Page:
Tuesday 11 August 2009

Book Review: “Where the Wild Things Were” by William Stolzenburg

I haven’t yet reviewed a book on my blog but this one was so good that I thought I would make a start. “Where the wild things were” looks pretty drab when you first pick it up but when you start reading it a fascinating story unfolds of how big fierce things rule the world (or should do).

We’ve all seen the nature programmes on TV. They are excellent and I am not one to criticise them. Good ones might tell you all about an animal – maybe giving you a year in its life. The very good programmes may tell you more about the habitat in which an animal lives. But there’s the rub – a habitat is generally portrayed as something an animal lives in. It is very rare for us to get a picture of how an animals shape the world they live in. This is a huge gap in the way nature conservation is put across to people - what we should be seeing is animals as integral parts of their habitat.

Animals often drive the ecology of an ecosystem rather than just live within it. For example large herbivores graze areas so, obviously they create grasslands, similarly beavers build dams, blocking rivers and so create wetlands. You can therefore see how animals impact on vegetation and so alter ecosystems. Large predators, however, are often just thought of as something that sits at the top of the food chain. We may think of them as a method of keeping the numbers of herbivores down, but surely a few lions or tigers wandering around cannot have much effect on what a forest looks like?

Stolzenburg, however, shows, in a clear, entertaining and readable way, how top predators are fundamental in shaping whole ecosystems, effectively driving the ecology of areas. Furthermore, he shows that many ecosystems around the world are in a tail-spin of degradation and collapse because they lack predators.

This is an excellent book. We may know that wolves are back in Yellowstone, USA, but nowhere else have I read such a clear explanation on how wolves have changed the behaviour of other species and in the process beneficially altered the vegetation. We may have seen cute pictures of sea otters off the Canadian coast but did you know that they eat large numbers of sea urchins and without otters sea urchin populations would explode leaving them to graze the marine kelp forests to destruction. So, centuries of hunting otter for fur actually resulted in the destruction of a major marine ecosystem.

He introduces us to concepts such as a “trophic cascade”, the idea that if you remove predators then the effects bounce around the ecosystem in unpredictable and destructive ways. For example when wolves were hunted to extinction in Yellowstone then, predictably, deer numbers exploded, vegetation became over-grazed and many plants and animals declined. Less predictably, without wolves, coyote populations increased which hunted Pronghorn Antelopes. When the wolves returned, the coyotes received a tough lesson in top-dog diplomacy! And Pronghorns increased. An interesting insight of how a predator can increase the population of a prey species. Also surprising was the effect on riverside vegetation – when the wolves came back the grazing animals avoided rivers as that is where they got ambushed. The result was less grazing alongside rivers and a huge flush of regenerating wetlands.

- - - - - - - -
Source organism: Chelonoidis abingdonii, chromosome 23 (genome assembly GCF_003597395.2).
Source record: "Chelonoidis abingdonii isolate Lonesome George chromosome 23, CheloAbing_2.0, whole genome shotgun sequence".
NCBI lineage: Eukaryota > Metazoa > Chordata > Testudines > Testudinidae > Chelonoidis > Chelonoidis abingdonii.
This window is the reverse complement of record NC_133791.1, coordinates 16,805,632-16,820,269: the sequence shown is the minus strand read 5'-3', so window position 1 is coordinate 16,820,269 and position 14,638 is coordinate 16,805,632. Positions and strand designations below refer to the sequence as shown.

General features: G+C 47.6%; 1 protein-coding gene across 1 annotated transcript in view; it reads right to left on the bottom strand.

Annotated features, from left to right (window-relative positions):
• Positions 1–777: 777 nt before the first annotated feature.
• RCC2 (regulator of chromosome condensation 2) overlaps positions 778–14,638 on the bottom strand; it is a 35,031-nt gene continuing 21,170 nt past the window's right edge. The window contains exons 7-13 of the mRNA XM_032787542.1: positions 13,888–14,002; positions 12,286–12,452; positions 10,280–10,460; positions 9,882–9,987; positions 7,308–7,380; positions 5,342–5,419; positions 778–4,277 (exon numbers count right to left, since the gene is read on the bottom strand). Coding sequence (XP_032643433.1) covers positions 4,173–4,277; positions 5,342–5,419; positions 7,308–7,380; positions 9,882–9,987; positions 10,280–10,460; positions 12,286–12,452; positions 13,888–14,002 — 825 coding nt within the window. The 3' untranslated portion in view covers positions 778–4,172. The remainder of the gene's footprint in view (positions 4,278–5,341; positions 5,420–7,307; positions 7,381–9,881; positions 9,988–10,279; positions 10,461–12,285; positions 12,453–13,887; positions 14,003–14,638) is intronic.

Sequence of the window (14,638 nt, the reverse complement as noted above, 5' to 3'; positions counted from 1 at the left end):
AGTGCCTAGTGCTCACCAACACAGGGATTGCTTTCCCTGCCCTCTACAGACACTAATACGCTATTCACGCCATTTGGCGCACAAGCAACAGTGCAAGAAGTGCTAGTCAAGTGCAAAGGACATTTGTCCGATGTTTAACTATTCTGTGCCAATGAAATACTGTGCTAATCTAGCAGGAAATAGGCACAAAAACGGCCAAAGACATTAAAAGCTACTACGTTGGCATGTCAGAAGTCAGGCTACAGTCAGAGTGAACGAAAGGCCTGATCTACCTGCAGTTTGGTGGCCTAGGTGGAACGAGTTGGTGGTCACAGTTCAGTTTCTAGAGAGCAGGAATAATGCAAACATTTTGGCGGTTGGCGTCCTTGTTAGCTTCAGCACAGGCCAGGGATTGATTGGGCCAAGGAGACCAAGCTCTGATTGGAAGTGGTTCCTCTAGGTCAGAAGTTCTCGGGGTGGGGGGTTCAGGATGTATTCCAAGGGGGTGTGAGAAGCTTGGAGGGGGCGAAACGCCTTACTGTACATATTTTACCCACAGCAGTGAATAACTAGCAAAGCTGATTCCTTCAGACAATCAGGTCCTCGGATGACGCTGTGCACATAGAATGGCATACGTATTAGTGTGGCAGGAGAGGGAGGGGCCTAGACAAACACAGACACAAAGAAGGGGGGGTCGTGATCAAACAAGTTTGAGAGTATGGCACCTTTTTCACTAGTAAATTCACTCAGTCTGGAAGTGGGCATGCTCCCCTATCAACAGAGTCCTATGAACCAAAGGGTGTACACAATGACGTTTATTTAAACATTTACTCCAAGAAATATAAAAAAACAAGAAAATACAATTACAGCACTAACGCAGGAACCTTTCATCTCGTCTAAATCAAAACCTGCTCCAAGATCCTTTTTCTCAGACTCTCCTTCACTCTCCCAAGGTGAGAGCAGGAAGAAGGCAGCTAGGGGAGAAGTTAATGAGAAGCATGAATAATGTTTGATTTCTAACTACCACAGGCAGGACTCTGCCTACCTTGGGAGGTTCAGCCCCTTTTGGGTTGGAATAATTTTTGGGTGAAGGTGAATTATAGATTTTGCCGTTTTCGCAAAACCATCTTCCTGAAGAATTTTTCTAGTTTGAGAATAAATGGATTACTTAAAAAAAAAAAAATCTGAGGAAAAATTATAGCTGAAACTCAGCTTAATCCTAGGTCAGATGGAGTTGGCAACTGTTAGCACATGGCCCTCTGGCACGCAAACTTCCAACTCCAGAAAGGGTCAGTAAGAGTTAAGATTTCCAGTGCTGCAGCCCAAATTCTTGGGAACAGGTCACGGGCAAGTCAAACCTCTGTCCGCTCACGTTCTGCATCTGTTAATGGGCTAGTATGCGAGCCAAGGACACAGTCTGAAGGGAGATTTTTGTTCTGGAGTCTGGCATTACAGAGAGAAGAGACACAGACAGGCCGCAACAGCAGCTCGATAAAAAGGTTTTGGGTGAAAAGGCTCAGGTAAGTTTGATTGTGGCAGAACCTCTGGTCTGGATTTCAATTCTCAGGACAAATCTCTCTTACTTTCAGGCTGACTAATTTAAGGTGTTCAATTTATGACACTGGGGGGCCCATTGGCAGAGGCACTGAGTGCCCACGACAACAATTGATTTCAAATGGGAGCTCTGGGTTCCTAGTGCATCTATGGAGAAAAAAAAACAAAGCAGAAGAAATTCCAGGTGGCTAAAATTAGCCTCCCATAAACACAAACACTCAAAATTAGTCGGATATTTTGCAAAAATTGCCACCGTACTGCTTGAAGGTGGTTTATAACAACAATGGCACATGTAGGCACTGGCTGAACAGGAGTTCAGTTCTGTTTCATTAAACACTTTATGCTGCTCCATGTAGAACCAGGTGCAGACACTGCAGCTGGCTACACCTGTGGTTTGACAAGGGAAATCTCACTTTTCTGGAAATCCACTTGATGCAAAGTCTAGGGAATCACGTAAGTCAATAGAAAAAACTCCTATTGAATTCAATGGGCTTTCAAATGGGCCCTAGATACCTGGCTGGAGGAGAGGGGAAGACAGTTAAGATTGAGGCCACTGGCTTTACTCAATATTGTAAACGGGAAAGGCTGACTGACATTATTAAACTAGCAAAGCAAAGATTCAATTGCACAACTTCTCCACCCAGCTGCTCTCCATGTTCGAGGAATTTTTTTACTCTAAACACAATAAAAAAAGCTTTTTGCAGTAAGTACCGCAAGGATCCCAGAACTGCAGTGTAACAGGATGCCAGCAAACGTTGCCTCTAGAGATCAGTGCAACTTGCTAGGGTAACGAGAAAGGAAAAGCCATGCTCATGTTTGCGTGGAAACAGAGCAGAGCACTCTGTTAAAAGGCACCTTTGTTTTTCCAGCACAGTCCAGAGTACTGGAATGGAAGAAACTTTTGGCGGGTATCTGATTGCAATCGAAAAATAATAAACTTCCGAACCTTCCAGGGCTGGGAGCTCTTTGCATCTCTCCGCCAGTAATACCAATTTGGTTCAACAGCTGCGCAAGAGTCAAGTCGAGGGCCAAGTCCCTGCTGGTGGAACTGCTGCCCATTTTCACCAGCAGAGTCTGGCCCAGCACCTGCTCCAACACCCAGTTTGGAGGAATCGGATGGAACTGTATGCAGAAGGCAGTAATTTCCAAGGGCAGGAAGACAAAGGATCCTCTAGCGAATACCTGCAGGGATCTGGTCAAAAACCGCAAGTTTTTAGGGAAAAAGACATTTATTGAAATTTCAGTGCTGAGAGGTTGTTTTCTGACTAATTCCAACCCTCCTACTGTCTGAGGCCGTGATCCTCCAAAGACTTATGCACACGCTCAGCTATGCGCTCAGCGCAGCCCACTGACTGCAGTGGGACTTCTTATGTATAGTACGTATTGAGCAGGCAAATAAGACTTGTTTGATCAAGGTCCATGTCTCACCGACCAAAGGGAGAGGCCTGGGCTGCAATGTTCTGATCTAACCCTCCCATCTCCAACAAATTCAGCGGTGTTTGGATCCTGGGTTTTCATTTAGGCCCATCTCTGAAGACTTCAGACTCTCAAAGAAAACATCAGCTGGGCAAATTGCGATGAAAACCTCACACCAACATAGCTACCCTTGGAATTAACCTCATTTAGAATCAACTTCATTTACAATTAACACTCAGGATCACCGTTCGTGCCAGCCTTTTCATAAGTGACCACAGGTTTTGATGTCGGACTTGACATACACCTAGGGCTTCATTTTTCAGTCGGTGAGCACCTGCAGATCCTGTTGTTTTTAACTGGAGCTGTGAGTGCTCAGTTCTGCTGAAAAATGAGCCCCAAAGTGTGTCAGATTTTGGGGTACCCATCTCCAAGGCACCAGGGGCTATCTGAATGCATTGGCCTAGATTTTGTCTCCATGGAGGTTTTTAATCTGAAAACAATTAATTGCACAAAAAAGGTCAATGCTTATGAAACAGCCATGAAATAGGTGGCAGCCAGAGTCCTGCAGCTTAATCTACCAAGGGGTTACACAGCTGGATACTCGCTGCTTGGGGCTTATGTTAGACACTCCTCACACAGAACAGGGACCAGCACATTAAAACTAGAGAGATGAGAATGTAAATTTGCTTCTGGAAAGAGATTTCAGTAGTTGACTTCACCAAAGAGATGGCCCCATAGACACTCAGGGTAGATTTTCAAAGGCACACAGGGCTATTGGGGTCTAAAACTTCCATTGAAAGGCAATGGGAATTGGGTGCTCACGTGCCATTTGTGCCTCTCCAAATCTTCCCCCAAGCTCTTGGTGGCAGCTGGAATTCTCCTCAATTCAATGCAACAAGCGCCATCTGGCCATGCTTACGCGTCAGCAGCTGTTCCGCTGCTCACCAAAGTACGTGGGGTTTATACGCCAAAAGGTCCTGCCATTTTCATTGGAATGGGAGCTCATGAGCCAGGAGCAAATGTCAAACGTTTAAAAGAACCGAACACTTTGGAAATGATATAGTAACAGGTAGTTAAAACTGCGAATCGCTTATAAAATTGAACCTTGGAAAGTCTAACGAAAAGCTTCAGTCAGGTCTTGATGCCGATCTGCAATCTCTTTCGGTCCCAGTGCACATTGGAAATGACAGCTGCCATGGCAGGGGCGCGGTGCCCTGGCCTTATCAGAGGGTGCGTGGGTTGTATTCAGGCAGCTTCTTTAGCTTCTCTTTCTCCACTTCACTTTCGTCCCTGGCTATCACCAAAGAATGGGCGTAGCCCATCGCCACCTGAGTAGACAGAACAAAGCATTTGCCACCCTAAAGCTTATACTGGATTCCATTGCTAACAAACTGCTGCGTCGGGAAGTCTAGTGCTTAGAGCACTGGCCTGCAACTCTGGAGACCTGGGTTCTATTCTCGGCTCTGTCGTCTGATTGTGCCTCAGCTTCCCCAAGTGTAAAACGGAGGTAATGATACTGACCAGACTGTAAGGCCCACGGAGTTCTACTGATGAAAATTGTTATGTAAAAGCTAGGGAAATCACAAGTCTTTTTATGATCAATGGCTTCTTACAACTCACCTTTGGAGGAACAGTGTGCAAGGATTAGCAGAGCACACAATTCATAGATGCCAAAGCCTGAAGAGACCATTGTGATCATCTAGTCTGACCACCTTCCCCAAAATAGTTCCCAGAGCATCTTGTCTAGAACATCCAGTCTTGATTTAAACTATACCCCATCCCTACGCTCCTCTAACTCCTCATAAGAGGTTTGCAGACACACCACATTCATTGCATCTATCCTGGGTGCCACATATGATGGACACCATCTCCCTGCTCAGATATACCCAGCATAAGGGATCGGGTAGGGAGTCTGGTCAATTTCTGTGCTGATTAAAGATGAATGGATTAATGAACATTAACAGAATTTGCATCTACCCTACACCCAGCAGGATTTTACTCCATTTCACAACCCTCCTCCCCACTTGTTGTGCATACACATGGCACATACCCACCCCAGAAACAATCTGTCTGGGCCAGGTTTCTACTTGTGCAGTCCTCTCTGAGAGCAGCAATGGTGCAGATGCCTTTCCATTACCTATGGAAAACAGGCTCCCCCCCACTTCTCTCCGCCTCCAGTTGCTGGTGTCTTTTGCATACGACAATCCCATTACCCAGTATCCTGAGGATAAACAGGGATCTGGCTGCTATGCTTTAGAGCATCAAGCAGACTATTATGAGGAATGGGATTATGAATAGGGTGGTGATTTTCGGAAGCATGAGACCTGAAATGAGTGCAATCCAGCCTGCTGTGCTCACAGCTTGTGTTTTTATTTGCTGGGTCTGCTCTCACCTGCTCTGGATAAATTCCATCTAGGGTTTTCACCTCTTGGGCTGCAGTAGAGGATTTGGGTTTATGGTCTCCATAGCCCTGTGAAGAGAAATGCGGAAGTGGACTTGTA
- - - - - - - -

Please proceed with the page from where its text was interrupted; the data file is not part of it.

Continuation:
Examples pour out of this book developing a powerful argument to show the critical value of predators. From the effect of starfish on mussels to cougars on white-tailed deer, to coyotes on domestic cats, in each case the presence of a predator sends out ripples giving a richer, more diverse, more stable and better functioning ecosystem.

Discussions on what drives the ecology of ecosystems are always fascinating. The world is so diverse that most views are probably right somewhere – often the keystone species will be predators, often large grazers, sometimes ants, fungi, even midges! Stolzenburg makes an excellent case for predators.

Stolzenburg also does not shy away from “political” implications. The deepest resistance to the return of wolves in Yellowstone came from hunters who wanted the maximum number of docile deer that are easy to shoot. Killer whales are now eating otters and seals because we have killed off their main prey – the large whales. This is uncomfortable to both whaling commissions (unhappy that whaling could be damaging ecosystems) and conservationists (who consider over-fishing as the main cause of seal decline).

This book also boosts the case for re-introducing predators, or for carrying out management practices that mimic the effect of predators. Whole ecosystems are suffering, in Britain as anywhere, through lack of predators. We need them back for the health of our own environment, and if we do not get them back we need to find ways of controlling the things that top predators would have controlled.

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